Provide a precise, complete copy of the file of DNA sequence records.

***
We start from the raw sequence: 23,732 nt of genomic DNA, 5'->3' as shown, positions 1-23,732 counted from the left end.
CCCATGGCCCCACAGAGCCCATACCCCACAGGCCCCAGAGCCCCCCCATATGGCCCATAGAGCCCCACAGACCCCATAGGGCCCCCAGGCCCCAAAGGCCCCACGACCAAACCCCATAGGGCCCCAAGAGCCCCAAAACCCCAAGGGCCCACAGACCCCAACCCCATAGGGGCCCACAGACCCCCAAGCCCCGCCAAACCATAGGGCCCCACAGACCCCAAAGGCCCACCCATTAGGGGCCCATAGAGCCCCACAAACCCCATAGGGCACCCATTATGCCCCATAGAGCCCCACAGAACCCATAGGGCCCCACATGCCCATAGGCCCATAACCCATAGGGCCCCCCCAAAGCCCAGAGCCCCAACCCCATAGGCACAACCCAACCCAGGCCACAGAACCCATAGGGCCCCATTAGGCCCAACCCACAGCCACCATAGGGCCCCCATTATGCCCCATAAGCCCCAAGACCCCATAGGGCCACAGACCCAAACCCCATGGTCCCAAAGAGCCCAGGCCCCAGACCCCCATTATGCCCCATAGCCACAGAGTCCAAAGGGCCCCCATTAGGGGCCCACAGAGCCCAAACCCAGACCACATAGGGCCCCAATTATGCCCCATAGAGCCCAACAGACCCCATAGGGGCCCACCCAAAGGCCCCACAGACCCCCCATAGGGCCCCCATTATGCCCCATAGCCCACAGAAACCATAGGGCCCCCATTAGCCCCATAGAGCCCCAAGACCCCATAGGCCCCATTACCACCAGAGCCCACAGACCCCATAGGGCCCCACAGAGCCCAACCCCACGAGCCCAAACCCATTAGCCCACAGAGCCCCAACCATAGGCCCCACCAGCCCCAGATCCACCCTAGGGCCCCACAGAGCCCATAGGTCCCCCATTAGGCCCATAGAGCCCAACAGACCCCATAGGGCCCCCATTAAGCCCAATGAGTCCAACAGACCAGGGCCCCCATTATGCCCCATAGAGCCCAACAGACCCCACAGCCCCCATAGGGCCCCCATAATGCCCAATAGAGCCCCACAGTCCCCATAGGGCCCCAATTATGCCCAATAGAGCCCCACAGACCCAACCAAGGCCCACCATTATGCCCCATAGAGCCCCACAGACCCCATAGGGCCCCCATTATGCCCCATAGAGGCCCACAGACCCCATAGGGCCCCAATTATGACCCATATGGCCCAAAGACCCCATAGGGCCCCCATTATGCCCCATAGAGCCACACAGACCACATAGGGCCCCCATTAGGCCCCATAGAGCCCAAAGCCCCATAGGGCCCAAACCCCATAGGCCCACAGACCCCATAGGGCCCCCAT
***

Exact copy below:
We start from the raw sequence: 23,732 nt of genomic DNA, 5'->3' as shown, positions 1-23,732 counted from the left end.
CCCATGGCCCCACAGAGCCCATACCCCACAGGCCCCAGAGCCCCCCCATATGGCCCATAGAGCCCCACAGACCCCATAGGGCCCCCAGGCCCCAAAGGCCCCACGACCAAACCCCATAGGGCCCCAAGAGCCCCAAAACCCCAAGGGCCCACAGACCCCAACCCCATAGGGGCCCACAGACCCCCAAGCCCCGCCAAACCATAGGGCCCCACAGACCCCAAAGGCCCACCCATTAGGGGCCCATAGAGCCCCACAAACCCCATAGGGCACCCATTATGCCCCATAGAGCCCCACAGAACCCATAGGGCCCCACATGCCCATAGGCCCATAACCCATAGGGCCCCCCCAAAGCCCAGAGCCCCAACCCCATAGGCACAACCCAACCCAGGCCACAGAACCCATAGGGCCCCATTAGGCCCAACCCACAGCCACCATAGGGCCCCCATTATGCCCCATAAGCCCCAAGACCCCATAGGGCCACAGACCCAAACCCCATGGTCCCAAAGAGCCCAGGCCCCAGACCCCCATTATGCCCCATAGCCACAGAGTCCAAAGGGCCCCCATTAGGGGCCCACAGAGCCCAAACCCAGACCACATAGGGCCCCAATTATGCCCCATAGAGCCCAACAGACCCCATAGGGGCCCACCCAAAGGCCCCACAGACCCCCCATAGGGCCCCCATTATGCCCCATAGCCCACAGAAACCATAGGGCCCCCATTAGCCCCATAGAGCCCCAAGACCCCATAGGCCCCATTACCACCAGAGCCCACAGACCCCATAGGGCCCCACAGAGCCCAACCCCACGAGCCCAAACCCATTAGCCCACAGAGCCCCAACCATAGGCCCCACCAGCCCCAGATCCACCCTAGGGCCCCACAGAGCCCATAGGTCCCCCATTAGGCCCATAGAGCCCAACAGACCCCATAGGGCCCCCATTAAGCCCAATGAGTCCAACAGACCAGGGCCCCCATTATGCCCCATAGAGCCCAACAGACCCCACAGCCCCCATAGGGCCCCCATAATGCCCAATAGAGCCCCACAGTCCCCATAGGGCCCCAATTATGCCCAATAGAGCCCCACAGACCCAACCAAGGCCCACCATTATGCCCCATAGAGCCCCACAGACCCCATAGGGCCCCCATTATGCCCCATAGAGGCCCACAGACCCCATAGGGCCCCAATTATGACCCATATGGCCCAAAGACCCCATAGGGCCCCCATTATGCCCCATAGAGCCACACAGACCACATAGGGCCCCCATTAGGCCCCATAGAGCCCAAAGCCCCATAGGGCCCAAACCCCATAGGCCCACAGACCCCATAGGGCCCCCAT